The Full Wiki

More info on Tillie and Gus

Tillie and Gus: Map


Wikipedia article:

Map showing all locations mentioned on Wikipedia article:

Tillie and Gus is a 1933 Americanmarker comedy film directed by Francis Martin. The screenplay by Walter DeLeon is based on a short story by Rupert Hughes entitled Don't Call Me Madame.

Tillie has just lost her waterfront saloon in Shanghai, China in a dice game, and her ex-husband Gus is on trial for murder in Lone Gulch, Alaskamarker, when they each receive word that Tillie's brother has died. Gus escapes and the two reunite in Seattlemarker, then head for Danville to find out about his estate. Local attorney Phineas Pratt claims the man died in debt, but he actually has swindled his daughter Mary Sheridan out of her rightful inheritance, including the family home, forcing her to move with her husband Tom and infant son known as The King to a dilapidated ferry called the Fairy Queen, supposedly all that is left of the estate. Tillie and King, mistaken for missionaries newly returned from Africa by their relatives, plan to sell the boat and split the profits, but they become suspicious when Pratt expresses an inordinate interest in acquiring the seemingly unseaworthy boat, and they decide to help Mary and Tom refurbish it. Pratt, who has just purchased his own boat, the Keystone, tries to eliminate the competition by convincing the state inspection board to deny the Sheridans a ferry franchise. It is decided that the outcome of a Fourth of July boat race will determine who is awarded the franchise. Comic mayhem ensues when Gus does everything in his power to sabotage their rival.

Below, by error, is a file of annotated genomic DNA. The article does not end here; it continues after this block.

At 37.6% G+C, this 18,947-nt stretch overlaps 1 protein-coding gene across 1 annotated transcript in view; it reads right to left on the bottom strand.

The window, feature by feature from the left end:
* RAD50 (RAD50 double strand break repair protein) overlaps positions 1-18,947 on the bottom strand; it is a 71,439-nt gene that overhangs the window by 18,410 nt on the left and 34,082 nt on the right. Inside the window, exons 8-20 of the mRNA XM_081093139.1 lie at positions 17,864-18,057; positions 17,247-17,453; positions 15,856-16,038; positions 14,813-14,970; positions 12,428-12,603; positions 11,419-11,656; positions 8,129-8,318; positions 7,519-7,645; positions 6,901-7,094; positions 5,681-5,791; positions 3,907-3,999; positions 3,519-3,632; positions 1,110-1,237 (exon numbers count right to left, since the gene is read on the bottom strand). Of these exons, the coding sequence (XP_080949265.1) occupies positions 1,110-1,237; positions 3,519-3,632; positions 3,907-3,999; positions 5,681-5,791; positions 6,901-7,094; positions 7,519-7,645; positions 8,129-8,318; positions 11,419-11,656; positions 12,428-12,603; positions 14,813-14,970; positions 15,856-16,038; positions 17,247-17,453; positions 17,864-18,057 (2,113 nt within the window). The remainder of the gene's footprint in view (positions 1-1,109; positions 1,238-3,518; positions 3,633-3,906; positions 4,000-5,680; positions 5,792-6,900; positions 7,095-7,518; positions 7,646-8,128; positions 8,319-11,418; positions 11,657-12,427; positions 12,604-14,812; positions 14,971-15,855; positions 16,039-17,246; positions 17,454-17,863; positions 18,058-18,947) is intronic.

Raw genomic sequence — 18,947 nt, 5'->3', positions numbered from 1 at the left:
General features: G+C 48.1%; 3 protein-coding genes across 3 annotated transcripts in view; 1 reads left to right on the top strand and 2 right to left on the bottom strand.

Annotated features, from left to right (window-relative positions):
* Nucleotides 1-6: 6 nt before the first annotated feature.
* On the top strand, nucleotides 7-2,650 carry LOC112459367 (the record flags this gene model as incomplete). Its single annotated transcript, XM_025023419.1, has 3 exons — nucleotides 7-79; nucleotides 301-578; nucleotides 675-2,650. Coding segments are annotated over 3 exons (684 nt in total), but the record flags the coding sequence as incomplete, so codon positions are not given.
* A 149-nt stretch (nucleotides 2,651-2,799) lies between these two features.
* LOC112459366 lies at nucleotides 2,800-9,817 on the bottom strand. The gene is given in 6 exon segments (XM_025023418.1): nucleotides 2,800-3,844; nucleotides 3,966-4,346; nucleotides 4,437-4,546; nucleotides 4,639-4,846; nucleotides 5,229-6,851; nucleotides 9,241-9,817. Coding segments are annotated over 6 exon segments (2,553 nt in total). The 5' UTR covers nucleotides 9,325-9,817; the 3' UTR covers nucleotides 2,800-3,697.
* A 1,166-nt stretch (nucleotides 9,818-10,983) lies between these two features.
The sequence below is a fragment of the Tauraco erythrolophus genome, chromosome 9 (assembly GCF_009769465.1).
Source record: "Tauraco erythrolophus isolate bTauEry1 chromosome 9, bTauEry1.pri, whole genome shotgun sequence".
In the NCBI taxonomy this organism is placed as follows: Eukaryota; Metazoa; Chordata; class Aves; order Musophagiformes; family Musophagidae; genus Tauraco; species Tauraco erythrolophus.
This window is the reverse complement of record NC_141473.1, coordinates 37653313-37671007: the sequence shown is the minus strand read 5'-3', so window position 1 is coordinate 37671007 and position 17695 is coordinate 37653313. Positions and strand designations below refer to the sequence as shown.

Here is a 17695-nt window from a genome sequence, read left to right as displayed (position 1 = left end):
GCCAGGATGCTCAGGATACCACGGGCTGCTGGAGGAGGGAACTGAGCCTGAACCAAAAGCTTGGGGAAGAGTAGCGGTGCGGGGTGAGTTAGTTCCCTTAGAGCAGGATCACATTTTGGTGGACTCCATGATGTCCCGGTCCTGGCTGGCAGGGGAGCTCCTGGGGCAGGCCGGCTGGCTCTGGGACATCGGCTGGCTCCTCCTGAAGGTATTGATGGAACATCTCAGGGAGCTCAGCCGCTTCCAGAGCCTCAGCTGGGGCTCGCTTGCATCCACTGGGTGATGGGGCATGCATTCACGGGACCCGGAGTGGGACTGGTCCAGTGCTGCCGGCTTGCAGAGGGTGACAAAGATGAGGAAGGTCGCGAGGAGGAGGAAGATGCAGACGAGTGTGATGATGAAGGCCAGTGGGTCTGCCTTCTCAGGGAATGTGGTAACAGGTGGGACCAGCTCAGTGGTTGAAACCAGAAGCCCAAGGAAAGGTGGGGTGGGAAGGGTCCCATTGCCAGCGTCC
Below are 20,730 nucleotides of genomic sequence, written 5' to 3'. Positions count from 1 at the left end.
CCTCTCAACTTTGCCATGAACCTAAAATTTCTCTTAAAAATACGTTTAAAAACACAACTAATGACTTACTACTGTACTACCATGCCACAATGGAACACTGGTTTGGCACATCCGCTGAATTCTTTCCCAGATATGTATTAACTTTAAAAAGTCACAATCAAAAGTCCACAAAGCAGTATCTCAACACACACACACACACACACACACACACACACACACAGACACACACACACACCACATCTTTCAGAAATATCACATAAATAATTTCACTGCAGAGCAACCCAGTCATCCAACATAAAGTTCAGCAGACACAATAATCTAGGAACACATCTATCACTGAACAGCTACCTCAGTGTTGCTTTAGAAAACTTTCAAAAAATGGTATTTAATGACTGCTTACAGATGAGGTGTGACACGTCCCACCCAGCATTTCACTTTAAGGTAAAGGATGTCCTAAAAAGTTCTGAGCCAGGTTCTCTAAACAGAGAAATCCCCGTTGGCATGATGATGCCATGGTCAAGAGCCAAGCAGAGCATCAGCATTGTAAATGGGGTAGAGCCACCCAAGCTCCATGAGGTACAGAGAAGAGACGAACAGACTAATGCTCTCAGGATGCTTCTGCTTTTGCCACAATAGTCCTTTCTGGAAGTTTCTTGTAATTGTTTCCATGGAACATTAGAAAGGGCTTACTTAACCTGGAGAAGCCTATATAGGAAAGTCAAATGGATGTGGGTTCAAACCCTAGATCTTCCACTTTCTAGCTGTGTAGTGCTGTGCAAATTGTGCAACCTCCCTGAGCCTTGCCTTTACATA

The climactic ferry race in the Paramount Pictures release was filmed on Malibu Lake.

Principal cast

Principal production credits

Critical reception

In his review in the New York Times, Mordaunt Hall described the film as "a cheery absurdity" and added, "Insane as are the doings in this concoction, they succeed in being really funny. It is the sort of thing admirably suited to Mr. Field's peculiar genius."

Time observed, "Part parody of Tugboat Annie, part pure farce, Tillie and Gus is one of the pleasanter chapters in the long and happy career of W. C. Fields's famed unlighted cigar."


Tom: "That ferryboat race was the world's biggest gamble."
Gus: "Well, don't forget, Lady Godiva put everything she had on a horse!"


  1. New York Times review
  2. Time review

External links

Embed code:

Got something to say? Make a comment.
Your name
Your email address